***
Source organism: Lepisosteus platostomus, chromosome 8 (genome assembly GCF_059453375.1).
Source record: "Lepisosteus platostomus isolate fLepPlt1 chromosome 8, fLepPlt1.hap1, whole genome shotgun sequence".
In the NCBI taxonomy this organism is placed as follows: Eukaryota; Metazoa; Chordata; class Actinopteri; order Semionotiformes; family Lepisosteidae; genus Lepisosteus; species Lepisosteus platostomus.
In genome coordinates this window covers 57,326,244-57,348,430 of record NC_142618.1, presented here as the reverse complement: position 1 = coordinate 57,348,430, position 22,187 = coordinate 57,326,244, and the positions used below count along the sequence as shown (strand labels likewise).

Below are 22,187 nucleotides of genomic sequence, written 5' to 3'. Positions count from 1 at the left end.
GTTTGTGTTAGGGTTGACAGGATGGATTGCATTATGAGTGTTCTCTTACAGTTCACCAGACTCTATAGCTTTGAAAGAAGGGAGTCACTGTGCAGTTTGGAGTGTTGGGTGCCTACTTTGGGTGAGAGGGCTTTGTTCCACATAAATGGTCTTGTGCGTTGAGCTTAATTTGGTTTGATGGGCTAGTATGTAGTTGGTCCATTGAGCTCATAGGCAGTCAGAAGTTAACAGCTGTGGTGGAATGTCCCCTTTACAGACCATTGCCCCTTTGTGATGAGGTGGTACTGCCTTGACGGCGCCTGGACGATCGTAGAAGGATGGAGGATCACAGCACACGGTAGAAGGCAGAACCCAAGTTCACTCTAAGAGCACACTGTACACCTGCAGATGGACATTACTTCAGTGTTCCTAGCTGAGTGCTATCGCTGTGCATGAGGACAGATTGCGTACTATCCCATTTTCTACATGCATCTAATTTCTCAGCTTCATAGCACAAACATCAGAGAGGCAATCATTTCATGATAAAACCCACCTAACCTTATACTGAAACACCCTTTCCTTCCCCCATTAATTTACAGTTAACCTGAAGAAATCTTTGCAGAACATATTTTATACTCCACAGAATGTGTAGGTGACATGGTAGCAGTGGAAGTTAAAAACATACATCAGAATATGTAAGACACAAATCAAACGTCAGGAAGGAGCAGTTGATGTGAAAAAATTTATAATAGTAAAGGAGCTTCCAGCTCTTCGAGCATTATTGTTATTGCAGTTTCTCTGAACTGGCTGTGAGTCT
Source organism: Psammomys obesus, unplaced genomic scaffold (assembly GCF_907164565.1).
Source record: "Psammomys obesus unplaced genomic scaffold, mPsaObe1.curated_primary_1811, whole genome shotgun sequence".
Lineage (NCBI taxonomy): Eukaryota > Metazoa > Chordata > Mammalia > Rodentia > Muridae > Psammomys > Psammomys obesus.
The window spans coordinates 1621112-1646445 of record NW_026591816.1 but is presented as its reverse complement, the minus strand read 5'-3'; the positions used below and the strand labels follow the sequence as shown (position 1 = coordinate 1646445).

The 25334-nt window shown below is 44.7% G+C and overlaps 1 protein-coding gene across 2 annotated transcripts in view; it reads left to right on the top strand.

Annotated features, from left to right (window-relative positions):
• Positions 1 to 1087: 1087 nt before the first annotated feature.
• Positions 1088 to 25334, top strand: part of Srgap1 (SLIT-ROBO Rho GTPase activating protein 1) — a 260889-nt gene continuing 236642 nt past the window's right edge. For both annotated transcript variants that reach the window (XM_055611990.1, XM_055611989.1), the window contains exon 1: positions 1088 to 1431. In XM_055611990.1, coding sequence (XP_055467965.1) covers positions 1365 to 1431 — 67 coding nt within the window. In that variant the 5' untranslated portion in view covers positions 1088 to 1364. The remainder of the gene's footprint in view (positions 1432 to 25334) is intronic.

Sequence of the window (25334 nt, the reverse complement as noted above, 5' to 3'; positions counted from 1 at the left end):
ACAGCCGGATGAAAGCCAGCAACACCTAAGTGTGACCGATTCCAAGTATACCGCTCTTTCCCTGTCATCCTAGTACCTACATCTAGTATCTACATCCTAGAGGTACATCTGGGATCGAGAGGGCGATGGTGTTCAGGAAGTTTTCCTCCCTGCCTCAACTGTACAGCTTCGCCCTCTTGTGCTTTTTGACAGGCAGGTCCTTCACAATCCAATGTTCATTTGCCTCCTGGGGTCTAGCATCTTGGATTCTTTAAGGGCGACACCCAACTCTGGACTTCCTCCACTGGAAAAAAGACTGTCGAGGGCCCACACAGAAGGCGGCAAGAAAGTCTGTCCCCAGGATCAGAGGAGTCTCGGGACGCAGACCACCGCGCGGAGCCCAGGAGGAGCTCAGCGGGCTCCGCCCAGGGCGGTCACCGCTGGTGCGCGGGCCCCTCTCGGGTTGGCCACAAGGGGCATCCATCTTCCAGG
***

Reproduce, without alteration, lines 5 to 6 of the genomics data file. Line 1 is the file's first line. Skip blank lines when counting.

Below are 22,187 nucleotides of genomic sequence, written 5' to 3'. Positions count from 1 at the left end.
GTTTGTGTTAGGGTTGACAGGATGGATTGCATTATGAGTGTTCTCTTACAGTTCACCAGACTCTATAGCTTTGAAAGAAGGGAGTCACTGTGCAGTTTGGAGTGTTGGGTGCCTACTTTGGGTGAGAGGGCTTTGTTCCACATAAATGGTCTTGTGCGTTGAGCTTAATTTGGTTTGATGGGCTAGTATGTAGTTGGTCCATTGAGCTCATAGGCAGTCAGAAGTTAACAGCTGTGGTGGAATGTCCCCTTTACAGACCATTGCCCCTTTGTGATGAGGTGGTACTGCCTTGACGGCGCCTGGACGATCGTAGAAGGATGGAGGATCACAGCACACGGTAGAAGGCAGAACCCAAGTTCACTCTAAGAGCACACTGTACACCTGCAGATGGACATTACTTCAGTGTTCCTAGCTGAGTGCTATCGCTGTGCATGAGGACAGATTGCGTACTATCCCATTTTCTACATGCATCTAATTTCTCAGCTTCATAGCACAAACATCAGAGAGGCAATCATTTCATGATAAAACCCACCTAACCTTATACTGAAACACCCTTTCCTTCCCCCATTAATTTACAGTTAACCTGAAGAAATCTTTGCAGAACATATTTTATACTCCACAGAATGTGTAGGTGACATGGTAGCAGTGGAAGTTAAAAACATACATCAGAATATGTAAGACACAAATCAAACGTCAGGAAGGAGCAGTTGATGTGAAAAAATTTATAATAGTAAAGGAGCTTCCAGCTCTTCGAGCATTATTGTTATTGCAGTTTCTCTGAACTGGCTGTGAGTCT